With thanks to the Television Education Network, today’s post considers the above mentioned topic in a vidcast.

As usual, an edited transcript of the presentation is below:

It’s surprising how often we are provided with an original trust deed for a trust that’s been around for 10 or 15 years and are asked to give advice on the terms of the trust, only to have it turn out later that there were subsequent deeds of variation or resolutions which amended the terms of the trust, which everyone had lost or forgotten about.

As a practical tip, clients who are establishing a trust should have some form of trust register or trust folder in which they store copies of all of the trust deeds, trust variations, trust resolutions and any other documents which may impact on understanding what rights and responsibilities attach to that trust.

We also need to understand that beneficiaries can make unilateral decisions, such as deciding to renounce an interest as a beneficiary of a trust.

If an individual who is a beneficiary issues a disclaimer or a renunciation, which says that notwithstanding the terms of the trust deed they have chosen not to be a beneficiary of the trust anymore, that will impact on their standing from a family law perspective, bankruptcy perspective and a tax perspective.

Tuesday, November 13, 2018

Eight (days a week) – Trust Naming Conventions – Part VIII **


Continuing on from recent posts about the types of trust deeds that can be created, this week's post summarises another five types of trusts:

Constructive Trust – this is an equitable remedy resembling a trust imposed by a court to benefit a party that has been wrongfully deprived of its rights by a person obtaining or holding legal right to property which they should not possess due to unjust enrichment or interference.

Resulting Trust – this is the creation of an implied trust by operation of law, where property is transferred to someone who pays nothing for it, and then is implied to have held the property for benefit of the initial transferor.

Bare Trust – this is a trust in which the beneficiary has a right to both income and capital and may at any time call for both to be transferred to them personally. Bare trusts usually have little or no documentation and the trustee is obliged to follow the directions of the beneficiary immediately on them being given.

Absolutely Entitled Trust – when a beneficiary is absolutely entitled to trust property, they are able to call for the asset to be transferred to them by the trustee. Often, this type of trust arises when the original trust is designed to end on a beneficiary attaining a certain age and the age is reached.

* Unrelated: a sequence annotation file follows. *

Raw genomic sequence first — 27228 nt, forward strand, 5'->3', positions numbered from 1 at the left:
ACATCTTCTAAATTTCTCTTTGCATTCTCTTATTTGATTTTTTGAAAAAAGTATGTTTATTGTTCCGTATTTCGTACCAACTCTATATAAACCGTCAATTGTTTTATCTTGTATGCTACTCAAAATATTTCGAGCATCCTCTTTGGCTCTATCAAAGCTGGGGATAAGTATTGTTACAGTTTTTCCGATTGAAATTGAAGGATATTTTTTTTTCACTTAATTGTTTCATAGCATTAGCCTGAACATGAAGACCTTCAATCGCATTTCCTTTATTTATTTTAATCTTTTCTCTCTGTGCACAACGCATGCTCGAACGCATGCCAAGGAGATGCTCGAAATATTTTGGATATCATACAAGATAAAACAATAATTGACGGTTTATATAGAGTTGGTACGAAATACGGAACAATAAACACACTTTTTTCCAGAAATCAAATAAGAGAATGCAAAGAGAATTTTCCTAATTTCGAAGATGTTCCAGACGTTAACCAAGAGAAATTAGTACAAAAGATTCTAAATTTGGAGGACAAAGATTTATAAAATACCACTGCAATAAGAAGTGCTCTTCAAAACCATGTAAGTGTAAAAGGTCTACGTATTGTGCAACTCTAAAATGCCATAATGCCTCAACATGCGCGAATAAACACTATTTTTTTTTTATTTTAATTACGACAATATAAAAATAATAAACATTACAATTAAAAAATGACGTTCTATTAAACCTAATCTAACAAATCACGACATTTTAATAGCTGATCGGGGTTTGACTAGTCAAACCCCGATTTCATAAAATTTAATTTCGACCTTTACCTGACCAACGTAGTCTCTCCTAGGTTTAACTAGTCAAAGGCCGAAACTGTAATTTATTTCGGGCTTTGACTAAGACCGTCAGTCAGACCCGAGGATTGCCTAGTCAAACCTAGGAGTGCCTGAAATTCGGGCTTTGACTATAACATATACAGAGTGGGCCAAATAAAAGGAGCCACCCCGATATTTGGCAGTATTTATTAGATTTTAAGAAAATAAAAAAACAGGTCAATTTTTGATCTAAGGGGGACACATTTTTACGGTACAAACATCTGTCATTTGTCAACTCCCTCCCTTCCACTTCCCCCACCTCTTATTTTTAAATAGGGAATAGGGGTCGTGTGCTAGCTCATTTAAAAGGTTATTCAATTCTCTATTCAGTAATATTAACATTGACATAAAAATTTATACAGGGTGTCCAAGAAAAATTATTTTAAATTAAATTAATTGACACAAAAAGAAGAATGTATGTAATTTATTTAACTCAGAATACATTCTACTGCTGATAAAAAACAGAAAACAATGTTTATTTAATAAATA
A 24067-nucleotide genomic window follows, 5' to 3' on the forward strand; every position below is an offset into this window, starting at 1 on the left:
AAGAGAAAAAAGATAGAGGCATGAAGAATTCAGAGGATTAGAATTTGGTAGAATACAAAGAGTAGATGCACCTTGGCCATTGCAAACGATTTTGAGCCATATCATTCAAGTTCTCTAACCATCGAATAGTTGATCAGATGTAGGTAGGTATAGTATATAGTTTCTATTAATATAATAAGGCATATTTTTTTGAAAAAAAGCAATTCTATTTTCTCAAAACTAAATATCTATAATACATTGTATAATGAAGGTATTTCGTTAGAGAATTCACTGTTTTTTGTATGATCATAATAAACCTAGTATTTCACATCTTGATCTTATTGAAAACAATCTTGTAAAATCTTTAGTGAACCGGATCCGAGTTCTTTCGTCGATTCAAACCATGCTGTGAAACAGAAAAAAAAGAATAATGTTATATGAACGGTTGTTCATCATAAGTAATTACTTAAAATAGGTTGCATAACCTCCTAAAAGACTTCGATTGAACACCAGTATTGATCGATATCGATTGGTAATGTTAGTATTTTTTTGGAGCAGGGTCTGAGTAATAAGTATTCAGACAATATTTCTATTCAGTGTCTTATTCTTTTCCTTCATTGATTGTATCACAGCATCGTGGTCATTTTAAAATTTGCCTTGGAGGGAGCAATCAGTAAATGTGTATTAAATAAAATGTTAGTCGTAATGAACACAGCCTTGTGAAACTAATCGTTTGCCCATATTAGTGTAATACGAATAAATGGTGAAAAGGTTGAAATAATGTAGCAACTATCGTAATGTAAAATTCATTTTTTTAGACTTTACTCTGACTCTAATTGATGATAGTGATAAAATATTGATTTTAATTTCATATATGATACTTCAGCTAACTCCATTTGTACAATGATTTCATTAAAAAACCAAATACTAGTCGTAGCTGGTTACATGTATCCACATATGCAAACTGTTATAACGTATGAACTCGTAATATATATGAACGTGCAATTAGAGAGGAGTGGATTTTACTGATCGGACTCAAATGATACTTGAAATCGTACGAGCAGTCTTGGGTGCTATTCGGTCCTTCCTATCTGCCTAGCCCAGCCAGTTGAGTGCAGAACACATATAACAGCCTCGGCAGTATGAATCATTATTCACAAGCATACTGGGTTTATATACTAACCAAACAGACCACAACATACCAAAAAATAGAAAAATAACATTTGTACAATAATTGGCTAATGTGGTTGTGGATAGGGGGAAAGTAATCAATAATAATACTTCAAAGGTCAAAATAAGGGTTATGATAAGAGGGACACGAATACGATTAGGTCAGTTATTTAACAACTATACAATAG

Vested Trust – once a trust has passed any perpetuity period defined in the trust (or if it lasts longer than is permitted under government legislation), then it will end or 'vest'. What happens in relation to a vested trust depends on a range of issues and it is always important to review the terms of the trust deed as a starting point.

Each of the above trusts is explored in View’s book – 40 Forms of Trusts – Workbook.

** For the trainspotters, ‘Eight Days a Week’ is a song by the Beatles from 1964.


Tuesday, November 6, 2018

Seven Seconds – Trust Naming Conventions – Part VII **


Continuing on from the last post about the types of trust deeds that can be created, this week's post summarises another five types of trusts:

Capital Protected Trust – this type of trust is designed to protect the capital of the trust fund and to preserve the trust assets for the benefit of later generations. This is normally achieved by ensuring the beneficiaries are only entitled to utilise the income of the trust.

Converting Trust – a converting trust traditionally will be a standard discretionary trust that converts into some other form of trust following a triggering event. Often, the trust will convert on the death of (say) the primary beneficiaries so that the trust will become a unit trust with discrete components allocated to each of the children of the initial primary beneficiaries.

Service Trust – a service trust is commonly used to supply the use of equipment, staff, premises and administration services to a related business. Traditionally, this type of trust has been used by professionals who were required to conduct business personally as a tax planning and asset protection strategy.

Borrowing Trust – this is a trust which is established solely for the purpose of borrowing money for the benefit an active related business entity.

Superannuation Instalment Trust
­– the superannuation legislation allows self-managed superannuation funds to borrow money, subject to satisfying strict requirements. Most of those requirements are in relation to the type of trust that must be established to facilitate the borrowing.